Olympus issued fiscal first-quarter results that were in line with market forecasts and management’s guidance. Sales rose 1% year-over-year, while operating profit (excluding one-time items incurred last year) rose 18%. In the medical segment, sales of both endoscopes and therapeutic equipment rose 5% (local currency). This growth is especially notable given that the Visera Elite II infra-red imaging endoscope is not yet approved in the U.S. and the current generation of endoscopes is nearing the end of the device lifecycle. Even so, first-quarter medical margins were roughly unchanged compared with last year and undershot our expectations. The shortfall was partly due to upfront investments management is making in the therapeutic segment, which we believe will be a core area of growth going forward. Conversely, the imaging segment continued to face challenges as revenues declined 25% from weakness across all types of cameras. Subsequent to the earnings release, Olympus announced it would buy back 5% of its shares from Sony, which will further reduce cross holdings. We view this action as another positive step in what may likely be a long restructuring process at the company.
Fiscal first-quarter results from Hakuhodo DY Holdings included year-over-year revenue growth of 5.2% and billings growth of 6% (both excluding one-time contributions from Mercari). However, the operating profit margin contracted by 390 basis points and total operating profit (before goodwill amortization) declined 26.5% from the prior year. It is important to note that the first quarter is seasonally the weakest for Hakuhodo and the company’s significant investment spending (such as increased hiring and activities to strengthen the digital platform) had an outsized impact on the operating margin and profits for the period. By service segment, internet billings rose 11%, which fell short of our estimates, while TV billings grew 0.6%, which was ahead of our estimates. In addition, billings in both the creative and marketing/promotion service segments declined and missed our forecasts. Despite the inconsistent first-quarter performance, management left full-year revenue and operating profit margin guidance unchanged.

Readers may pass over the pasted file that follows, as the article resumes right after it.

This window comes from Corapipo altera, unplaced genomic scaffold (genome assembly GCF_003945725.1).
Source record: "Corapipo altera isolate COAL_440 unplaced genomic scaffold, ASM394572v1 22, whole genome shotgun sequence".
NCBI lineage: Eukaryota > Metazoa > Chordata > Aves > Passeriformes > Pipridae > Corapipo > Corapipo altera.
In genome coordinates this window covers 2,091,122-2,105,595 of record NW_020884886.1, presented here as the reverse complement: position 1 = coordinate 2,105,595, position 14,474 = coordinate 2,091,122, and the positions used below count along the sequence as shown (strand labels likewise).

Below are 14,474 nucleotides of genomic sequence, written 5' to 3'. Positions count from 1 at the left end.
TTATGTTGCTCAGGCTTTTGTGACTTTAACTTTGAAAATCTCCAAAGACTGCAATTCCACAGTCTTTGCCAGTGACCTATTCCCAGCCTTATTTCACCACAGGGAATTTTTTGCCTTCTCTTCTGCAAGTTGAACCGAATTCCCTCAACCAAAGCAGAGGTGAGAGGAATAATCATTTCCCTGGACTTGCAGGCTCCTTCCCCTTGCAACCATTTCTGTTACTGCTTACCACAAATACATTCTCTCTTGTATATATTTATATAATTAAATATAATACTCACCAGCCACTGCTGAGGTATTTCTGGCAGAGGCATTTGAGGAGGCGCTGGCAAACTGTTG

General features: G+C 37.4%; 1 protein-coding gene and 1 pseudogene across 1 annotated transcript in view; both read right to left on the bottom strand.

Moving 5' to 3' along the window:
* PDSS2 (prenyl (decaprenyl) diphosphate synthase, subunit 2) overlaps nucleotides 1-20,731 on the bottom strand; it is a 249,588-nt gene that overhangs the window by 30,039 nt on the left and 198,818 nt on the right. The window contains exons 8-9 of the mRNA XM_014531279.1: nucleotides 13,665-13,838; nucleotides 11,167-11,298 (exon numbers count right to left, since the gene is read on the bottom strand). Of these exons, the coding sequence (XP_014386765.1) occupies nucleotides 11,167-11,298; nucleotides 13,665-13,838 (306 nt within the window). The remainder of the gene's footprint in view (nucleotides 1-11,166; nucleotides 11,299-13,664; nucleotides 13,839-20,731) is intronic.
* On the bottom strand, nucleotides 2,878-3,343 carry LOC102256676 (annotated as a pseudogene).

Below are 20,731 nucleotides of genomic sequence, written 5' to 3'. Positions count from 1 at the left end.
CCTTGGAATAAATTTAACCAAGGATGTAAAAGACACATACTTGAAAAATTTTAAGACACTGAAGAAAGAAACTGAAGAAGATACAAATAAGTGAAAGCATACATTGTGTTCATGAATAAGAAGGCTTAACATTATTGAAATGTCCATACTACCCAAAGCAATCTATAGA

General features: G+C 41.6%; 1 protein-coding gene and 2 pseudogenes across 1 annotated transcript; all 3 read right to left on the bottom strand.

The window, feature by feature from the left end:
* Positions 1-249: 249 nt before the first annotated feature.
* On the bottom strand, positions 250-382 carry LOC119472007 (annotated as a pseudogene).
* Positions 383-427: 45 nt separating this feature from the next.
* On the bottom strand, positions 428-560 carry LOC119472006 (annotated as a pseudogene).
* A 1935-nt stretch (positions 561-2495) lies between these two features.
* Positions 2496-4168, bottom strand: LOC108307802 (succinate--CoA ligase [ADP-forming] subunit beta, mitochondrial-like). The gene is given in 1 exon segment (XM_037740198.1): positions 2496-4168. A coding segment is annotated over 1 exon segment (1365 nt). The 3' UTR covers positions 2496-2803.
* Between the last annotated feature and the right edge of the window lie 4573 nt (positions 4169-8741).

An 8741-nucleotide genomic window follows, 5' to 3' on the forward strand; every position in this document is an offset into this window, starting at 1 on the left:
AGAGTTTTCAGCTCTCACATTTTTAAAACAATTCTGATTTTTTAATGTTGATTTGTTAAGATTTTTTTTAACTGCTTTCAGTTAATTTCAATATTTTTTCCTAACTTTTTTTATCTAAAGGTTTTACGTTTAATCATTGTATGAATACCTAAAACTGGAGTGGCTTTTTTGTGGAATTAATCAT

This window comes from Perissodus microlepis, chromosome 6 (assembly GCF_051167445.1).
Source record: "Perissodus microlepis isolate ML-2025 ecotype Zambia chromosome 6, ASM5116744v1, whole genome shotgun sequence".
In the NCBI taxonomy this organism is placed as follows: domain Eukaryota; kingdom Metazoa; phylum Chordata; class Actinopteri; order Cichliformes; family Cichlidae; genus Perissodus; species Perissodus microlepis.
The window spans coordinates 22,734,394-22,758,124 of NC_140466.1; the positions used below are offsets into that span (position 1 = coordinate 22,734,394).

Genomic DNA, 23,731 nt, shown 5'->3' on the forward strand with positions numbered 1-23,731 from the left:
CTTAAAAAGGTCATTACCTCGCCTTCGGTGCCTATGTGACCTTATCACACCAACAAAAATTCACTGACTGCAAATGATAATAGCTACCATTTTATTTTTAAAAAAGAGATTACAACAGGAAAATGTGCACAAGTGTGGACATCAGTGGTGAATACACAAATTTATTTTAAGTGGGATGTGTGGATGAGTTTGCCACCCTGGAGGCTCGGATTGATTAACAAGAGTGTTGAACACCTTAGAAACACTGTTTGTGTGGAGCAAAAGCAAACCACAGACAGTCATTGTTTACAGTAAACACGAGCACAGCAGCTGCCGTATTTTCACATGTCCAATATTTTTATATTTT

Komatsu’s fiscal first-quarter earnings results fell short of market expectations as consolidated net sales declined 5.6% and operating profit fell 22.2%. In Indonesia, sales were 28% lower on a reported basis with lower demand from China caused by import restrictions and reduced coal prices. China was also a drag on reported results with a 28% decrease in sales due to macro weaknesses caused by the trade war and a soft property market. However, reported sales in the U.S., Europe and Oceania were up 2%, 9% and 12%, respectively, and management noted it would look to cut operating costs in the second half of the year. We recently met with CFO Takeshi Horikoshi and discussed strategies for improving performance going forward. Horikoshi stated that because the macro environment has worsened, particularly in Indonesia, the company is rethinking plans to increase fixed costs by JPY 12 billion this year for technology improvements and to drive higher revenue growth, among other initiatives. While the short-term outlook is weak, we believe Komatsu is trading at a steep discount to our perception of its intrinsic value.
NSK’s fiscal first-quarter results were weaker than we had expected. Total revenue fell 14.5% year-over-year, which was a more significant decline than we had estimated. Operating income dropped nearly 59% from the prior-year period and the operating profit margin contracted by more than half. The automotive segment drove much of the shortfall as this segment faced worse-than-expected volume/mix challenges that led to a 15.3% decrease in revenue. In addition, the automotive operating profit margin of 3.3% was the lowest in the last five years. However, we note that the current downturn in vehicle production had an outsized impact on NSK due to operating leverage in the bearings, electric power steering and automatic transmission businesses. In the industrial segment, revenue decreased 12.2% from last year, mainly due to a decline in precision machinery and parts revenue of 25%. Still, precision equipment revenues have grown significantly during the last two years, which makes current-year comparisons look especially weak. Even though NSK’s first-quarter results were dissatisfying, we are optimistic that performance will strengthen going forward.
During the quarter we eliminated Recruit Holdings and Yamaha Motors from the portfolio.
Past performance is no guarantee of future results.